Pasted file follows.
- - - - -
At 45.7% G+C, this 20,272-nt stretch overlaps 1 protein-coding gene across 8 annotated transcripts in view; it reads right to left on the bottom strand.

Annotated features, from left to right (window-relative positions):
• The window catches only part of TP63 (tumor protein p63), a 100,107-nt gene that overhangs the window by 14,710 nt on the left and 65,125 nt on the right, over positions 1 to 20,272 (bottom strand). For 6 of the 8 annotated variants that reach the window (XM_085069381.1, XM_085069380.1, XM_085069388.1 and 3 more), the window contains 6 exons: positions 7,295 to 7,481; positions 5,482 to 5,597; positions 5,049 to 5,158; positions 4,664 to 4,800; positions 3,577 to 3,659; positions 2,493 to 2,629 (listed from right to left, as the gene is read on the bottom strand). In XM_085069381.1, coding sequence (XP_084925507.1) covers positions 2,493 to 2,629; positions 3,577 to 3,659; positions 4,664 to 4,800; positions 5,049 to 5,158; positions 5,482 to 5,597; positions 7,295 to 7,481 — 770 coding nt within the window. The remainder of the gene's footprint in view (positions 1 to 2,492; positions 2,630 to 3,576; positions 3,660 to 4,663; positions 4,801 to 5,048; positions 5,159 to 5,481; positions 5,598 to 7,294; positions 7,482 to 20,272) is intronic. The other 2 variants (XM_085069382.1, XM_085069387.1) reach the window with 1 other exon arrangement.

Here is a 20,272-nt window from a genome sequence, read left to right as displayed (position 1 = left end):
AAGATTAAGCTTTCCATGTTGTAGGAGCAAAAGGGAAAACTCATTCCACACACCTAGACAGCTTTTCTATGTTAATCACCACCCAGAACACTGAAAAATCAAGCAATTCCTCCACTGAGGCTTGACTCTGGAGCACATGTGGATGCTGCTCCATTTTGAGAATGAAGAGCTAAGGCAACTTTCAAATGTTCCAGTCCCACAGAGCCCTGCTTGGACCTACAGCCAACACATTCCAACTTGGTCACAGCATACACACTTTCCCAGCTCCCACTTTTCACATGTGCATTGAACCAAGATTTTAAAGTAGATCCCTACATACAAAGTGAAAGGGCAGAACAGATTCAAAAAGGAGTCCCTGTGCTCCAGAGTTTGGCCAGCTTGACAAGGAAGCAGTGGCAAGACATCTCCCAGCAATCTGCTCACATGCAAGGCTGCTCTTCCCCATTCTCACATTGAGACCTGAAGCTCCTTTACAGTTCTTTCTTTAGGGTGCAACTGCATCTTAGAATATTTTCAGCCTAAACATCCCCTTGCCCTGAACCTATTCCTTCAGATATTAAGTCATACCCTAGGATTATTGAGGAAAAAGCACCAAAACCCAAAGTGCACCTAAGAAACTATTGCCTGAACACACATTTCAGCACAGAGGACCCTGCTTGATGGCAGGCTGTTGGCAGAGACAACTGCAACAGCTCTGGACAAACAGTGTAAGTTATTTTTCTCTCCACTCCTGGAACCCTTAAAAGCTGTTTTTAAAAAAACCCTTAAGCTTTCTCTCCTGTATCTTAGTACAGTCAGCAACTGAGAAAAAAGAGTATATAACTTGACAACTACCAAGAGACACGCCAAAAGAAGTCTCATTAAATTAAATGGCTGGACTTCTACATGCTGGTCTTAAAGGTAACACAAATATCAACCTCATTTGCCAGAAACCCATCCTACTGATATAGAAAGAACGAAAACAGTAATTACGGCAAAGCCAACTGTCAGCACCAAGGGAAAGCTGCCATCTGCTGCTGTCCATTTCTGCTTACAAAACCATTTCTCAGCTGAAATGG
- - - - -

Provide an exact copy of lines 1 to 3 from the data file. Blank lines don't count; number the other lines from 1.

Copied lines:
At 45.7% G+C, this 20,272-nt stretch overlaps 1 protein-coding gene across 8 annotated transcripts in view; it reads right to left on the bottom strand.

Annotated features, from left to right (window-relative positions):
• The window catches only part of TP63 (tumor protein p63), a 100,107-nt gene that overhangs the window by 14,710 nt on the left and 65,125 nt on the right, over positions 1 to 20,272 (bottom strand). For 6 of the 8 annotated variants that reach the window (XM_085069381.1, XM_085069380.1, XM_085069388.1 and 3 more), the window contains 6 exons: positions 7,295 to 7,481; positions 5,482 to 5,597; positions 5,049 to 5,158; positions 4,664 to 4,800; positions 3,577 to 3,659; positions 2,493 to 2,629 (listed from right to left, as the gene is read on the bottom strand). In XM_085069381.1, coding sequence (XP_084925507.1) covers positions 2,493 to 2,629; positions 3,577 to 3,659; positions 4,664 to 4,800; positions 5,049 to 5,158; positions 5,482 to 5,597; positions 7,295 to 7,481 — 770 coding nt within the window. The remainder of the gene's footprint in view (positions 1 to 2,492; positions 2,630 to 3,576; positions 3,660 to 4,663; positions 4,801 to 5,048; positions 5,159 to 5,481; positions 5,598 to 7,294; positions 7,482 to 20,272) is intronic. The other 2 variants (XM_085069382.1, XM_085069387.1) reach the window with 1 other exon arrangement.